Coffee 101 (Part 1)

Coffee 101 (Part 1)

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Considering that coffee is something that most of us buy or brew on nearly a daily basis, you would think that we’d all be practically experts on the subject. And despite the pervasiveness of big brand coffee houses, most of us still can’t say for sure what it is that separates a great cup of joe from a mediocre one. To help us gain a better understanding and know how to best spend our hard-earned money, we sat down with Dale Donchey and Jordan Chambers – the guys behind Steady Hand Pour House in Atlanta. Breaking the subject down into the categories of beans, water and brewing methods, this is the first in a series of features on making sure that we fully experience what a good cup of coffee should taste like.

Let’s start with the basics: what exactly is coffee?
We all know that the drink itself is a caffeinated beverage, created by grinding roasted coffee beans and then applying hot water. What many forget is that coffee is a plant and a fruit. The coffee “bean” is actually the pit of a cherry from a coffee tree. The higher grades and better tasting beans are from the Arabica species of the plant. If the time-to-grind to weight ratio is right there should be notes of botanicals, fruits, herbs, tobacco, etc. The combination of 1500 flavor possibilities is what makes a well-prepared cup of coffee an experience and not just a ritual of need.

Talk more about the two types of coffee plants. What’s the difference?
The most common species we use is Coffea Arabica, which is grown in high altitudes along the Tropics of Cancer and Capricorn. This is a small part of the world, which adds to the specialness of great coffees. When cultivated properly it’s complex, balanced and diverse. Arabica takes more care and labor to maintain a high quality harvest, thus making it more expensive. Coffea Canephora or Robusta yields a lower grade of flavor with higher caffeine levels. Robusta can grow anywhere and is used by some big companies because it’s cheaper and takes less attention to cultivate. Some refer to it as the weed variety of coffee.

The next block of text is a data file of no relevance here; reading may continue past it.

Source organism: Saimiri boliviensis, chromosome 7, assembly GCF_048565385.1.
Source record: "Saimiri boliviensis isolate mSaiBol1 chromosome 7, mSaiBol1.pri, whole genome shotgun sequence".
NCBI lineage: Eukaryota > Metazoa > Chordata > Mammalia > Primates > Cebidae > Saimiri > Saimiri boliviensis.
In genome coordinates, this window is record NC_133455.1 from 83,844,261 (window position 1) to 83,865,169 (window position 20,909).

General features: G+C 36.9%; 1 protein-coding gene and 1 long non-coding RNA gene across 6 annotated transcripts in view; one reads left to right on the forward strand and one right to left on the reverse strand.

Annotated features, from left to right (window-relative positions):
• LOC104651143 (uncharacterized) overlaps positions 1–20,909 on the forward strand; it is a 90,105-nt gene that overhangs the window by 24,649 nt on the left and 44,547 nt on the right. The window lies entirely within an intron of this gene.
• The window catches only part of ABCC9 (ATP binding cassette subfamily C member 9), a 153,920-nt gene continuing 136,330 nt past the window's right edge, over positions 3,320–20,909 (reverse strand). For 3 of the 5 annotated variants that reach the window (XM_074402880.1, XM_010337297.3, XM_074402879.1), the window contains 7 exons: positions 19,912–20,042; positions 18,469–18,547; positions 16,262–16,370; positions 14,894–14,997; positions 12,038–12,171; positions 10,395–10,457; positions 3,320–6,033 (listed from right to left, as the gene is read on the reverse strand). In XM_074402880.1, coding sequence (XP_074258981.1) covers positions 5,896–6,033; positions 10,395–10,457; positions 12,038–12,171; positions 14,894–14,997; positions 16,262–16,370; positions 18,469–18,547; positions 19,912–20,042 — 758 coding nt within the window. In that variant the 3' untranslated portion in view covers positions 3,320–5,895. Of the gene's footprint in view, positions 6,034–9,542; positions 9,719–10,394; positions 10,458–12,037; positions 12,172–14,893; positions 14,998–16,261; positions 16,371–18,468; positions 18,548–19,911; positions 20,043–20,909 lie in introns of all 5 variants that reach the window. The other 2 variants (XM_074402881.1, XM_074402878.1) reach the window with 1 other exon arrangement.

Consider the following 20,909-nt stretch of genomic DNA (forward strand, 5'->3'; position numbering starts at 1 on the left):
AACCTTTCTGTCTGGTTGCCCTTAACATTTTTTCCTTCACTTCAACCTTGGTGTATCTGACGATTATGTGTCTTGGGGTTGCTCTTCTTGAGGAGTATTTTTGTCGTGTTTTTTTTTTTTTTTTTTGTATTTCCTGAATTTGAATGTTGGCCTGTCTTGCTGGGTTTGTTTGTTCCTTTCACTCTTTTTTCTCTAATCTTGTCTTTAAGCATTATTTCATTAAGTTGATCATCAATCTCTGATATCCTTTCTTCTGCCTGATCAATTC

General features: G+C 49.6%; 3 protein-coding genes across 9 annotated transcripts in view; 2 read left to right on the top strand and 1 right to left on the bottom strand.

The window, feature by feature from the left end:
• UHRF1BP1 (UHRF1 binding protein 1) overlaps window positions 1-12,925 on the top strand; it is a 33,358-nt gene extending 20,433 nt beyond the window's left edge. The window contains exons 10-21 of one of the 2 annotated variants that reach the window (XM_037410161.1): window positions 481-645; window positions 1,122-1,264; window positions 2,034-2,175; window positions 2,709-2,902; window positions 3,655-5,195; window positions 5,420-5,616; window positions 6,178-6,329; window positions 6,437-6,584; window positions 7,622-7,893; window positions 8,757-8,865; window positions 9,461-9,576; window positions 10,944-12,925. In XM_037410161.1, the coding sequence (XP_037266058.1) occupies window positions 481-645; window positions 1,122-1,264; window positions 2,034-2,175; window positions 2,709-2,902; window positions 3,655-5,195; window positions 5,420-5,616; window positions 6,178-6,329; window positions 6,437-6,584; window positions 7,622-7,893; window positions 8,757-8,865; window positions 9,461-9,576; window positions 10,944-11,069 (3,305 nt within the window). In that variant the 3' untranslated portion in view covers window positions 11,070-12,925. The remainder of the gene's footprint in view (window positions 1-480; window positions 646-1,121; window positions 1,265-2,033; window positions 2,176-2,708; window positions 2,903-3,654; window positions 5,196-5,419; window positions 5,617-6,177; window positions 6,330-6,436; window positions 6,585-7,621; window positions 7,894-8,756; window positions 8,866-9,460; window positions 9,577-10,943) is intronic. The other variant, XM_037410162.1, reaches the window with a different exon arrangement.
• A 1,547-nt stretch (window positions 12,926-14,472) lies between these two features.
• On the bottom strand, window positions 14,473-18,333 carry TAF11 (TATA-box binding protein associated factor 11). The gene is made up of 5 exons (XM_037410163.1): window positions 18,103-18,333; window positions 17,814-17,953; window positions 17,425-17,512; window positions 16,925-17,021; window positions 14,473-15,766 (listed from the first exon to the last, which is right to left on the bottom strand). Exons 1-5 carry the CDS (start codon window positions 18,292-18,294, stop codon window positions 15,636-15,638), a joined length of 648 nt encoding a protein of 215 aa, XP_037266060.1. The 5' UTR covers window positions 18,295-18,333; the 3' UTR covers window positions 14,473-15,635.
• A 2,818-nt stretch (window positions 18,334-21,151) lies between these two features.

Since it is a plant, what is fresh and “in season” coffee?
A farm can only produce so much. The quickest coffee can be harvested and shipped to the U.S. is three months. So, to be fresh, the coffee you’re drinking should have been from the season before and most certainly no more than three seasons. The moisture in the coffee bean begins to evaporate as it sits, which kills off all the great qualities. The bean should be a rich green color before it’s roasted. Old coffee is often used for “dark roast.” Sadly, the natural flavors are all but gone, so to give the coffee any kind of uniqueness the roast substitutes as flavor.

How is coffee different in various regions?
Where as farming traditions are different region to region, a lot of the differences come from the varietal of Arabica. All coffee varieties originate from either Ethiopia or Yemen, where it still grows wild today. Places like Kenya have actually developed hybrids of the heirloom so it’s less likely to get a disease – which is mostly the result of the coffee not being a natural product of its environment. With that said, coffee from Indonesia, even if it’s the same varietal, would never be the same quality as say a Kenyan. And that is due to the farming/production of the green coffee. Indonesia coffee is often dried on dirt floors, adding to the over all earthy, vegetable flavor. Where as Kenyan coffee is dried on raised wooden tables, the air-drying of both sides of the beans brings out the brightness of the fruit. Also, the Kenyan varietal is small and dense, so it has a rich sugar content.

Coming up, we’ll discuss tips on the differences in roasting styles, what to know when buying coffee and optimal home brewing methods.

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